If 1620 has radios, telephones and cars, it must also
have laws, so the traffic light seems apt here:
And laws are meant to be disobeyed.
Irv Spence's animation doesn't dominate this cartoon, as it has in
the last few, but he does contribute this daffy bit:
Nothing like getting run over for a gag capper!
Anachronistic car chases have been with Avery from his
first cartoon, Gold Diggers of '49. These sequences
provide milestones to his growth as a humorist and movie-maker.
By this time, there's not much distance between the
following sequence and many of his M-G-M cartoons:
Native Americans choose effort-saving short cut.
Avery (and many others) enjoyed this speed gag:
What happens next is wholly unexpected and delightful.
 "Hey, fellas! Ain't this some fun?"
  "Yeah! Let's do it some more!"
John and Poker-Huntas aren't concerned.
P-H babbles a lengthy summary of the rest of the cartoon, which adds a layer of
cynicism to her self-awareness. They'll never get us, so don't worry!
Johnny nags her to stop spilling the works. "Let 'em guess!"
True to her word(s), they escape.
With the aid of a boot-shaped pusher-offer, they're en route.
The sweethearts now kindly regard their adversaries...
Elmerhead has sweet lovin' on his mind.
 Watch that feather!
Fade out; fade in on domestic bliss.
In the cartoon's final gag, historical accuracy is
jettisoned. The native tribes who greeted the
first pilgrims were the Massasoits and Wampanoags.
Since neither tribe had a well-known book named
after them, Avery's gag is more practical.
Poker-Huntas: Oh, ye-yah?
On this merry scene of octuplets, we iris out...
...and everything comes out in the end.
JSaPH, and its two immediate predecessors, are high-water marks in Tex Avery's early career. With each cartoon, he edges closer to the sublime sensibility that guides his M-G-M cartoons. Animation is still in limbo--no longer the streamlined imps of the early 1930s, nor the sophisticated figures of the '40s.

Though we may find ourselves impatient with cartoons of the late 1930s, they are landmarks in a quiet revolution--strides away from the cute, cloying and inoffensive, and ramp-ups to the brassy, expressive zenith of the coming decade. Not every step in this period was carefully chosen. In moments of blind imitation, lesser directors fell short of the ideal pursued by Avery, Friz Freleng and Bob Clampett (with Chuck Jones soon to follow).

The best animations of this period--and JSaPH is among them--boldly traffic in a game of wits with their audience. In Avery's better cartoons, that audience is assumed to be smart and perceptive--able to catch the multiple fast balls that sizzle by. Avery has yet to attain the hyper-fast tempo of his M-G-M efforts, but he's very close. A lot occurs in this cartoon short, though its plot is just a container for gags and formal mischief.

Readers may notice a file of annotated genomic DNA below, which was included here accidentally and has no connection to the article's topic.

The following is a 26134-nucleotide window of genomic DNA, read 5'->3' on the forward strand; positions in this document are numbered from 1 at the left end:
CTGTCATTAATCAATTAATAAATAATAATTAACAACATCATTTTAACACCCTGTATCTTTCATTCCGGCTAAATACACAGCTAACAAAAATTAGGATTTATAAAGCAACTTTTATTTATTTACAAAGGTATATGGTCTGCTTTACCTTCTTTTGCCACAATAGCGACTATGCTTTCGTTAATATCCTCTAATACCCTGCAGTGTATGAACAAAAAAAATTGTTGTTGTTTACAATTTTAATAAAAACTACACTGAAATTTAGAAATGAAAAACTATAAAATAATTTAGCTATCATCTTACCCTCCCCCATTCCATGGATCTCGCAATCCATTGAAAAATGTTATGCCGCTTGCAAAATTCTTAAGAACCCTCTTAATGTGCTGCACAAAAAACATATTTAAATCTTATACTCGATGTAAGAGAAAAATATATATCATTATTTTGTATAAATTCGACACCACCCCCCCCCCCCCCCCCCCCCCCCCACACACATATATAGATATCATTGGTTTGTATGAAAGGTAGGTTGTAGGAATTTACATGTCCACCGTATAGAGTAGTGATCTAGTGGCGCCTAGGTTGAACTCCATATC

A strong personality informs this cartoon, as with Schlesinger's other talented directors. No longer are their cartoons anonymous and interchangeable.

Avery's next two films will fall short of the ideal attained in this trinity of small masterworks. Their relative weakness is leavened by clever, sometimes innovative film technique. (The next cartoon exists in a beautiful restored print, so the end result will be kinder to the eyes, as well).

UP NEXT: Tur-r-r-r-r-key mit all der tr-r-r-r-r-r-immings: Daffy Duck in Hollywood.


  1. Throwaway gag: note the brand-name of motorcycle the traffic cops have. The company was still in business at the time, before succumbing to Harley-Davidson.

  2. This cartoon, along with the last half of "Cinderella Meets Fella" and the two Cal Dalton cartoons -- "A Lad In Baghdad" (with Cal Howard) and "Count Me Out" (with Hardaway), seem to be conscientious efforts to try and make a character out of Egghead (or, if you prefer, Elmerhead) who could carry a story as its main character, as opposed to be merely the source of gags by his incongruity or a foil for Tex's Daffy Duck.

    JS&PH is really a step towards the more aggressive-yet-sane personality animation that would characterize Warners from 1940 onward, but as others have noted, there's just something a little too bizarre/goofy about Egg/Elmer's design to put him across as any sort of 'heroic' character. So he would go back to the spot gag shorts for his final appearances, while Tex would tinker around with a dog featuring Arthur Q. Bryan's voice in his next attempt to find a new character to fit around his wild gags.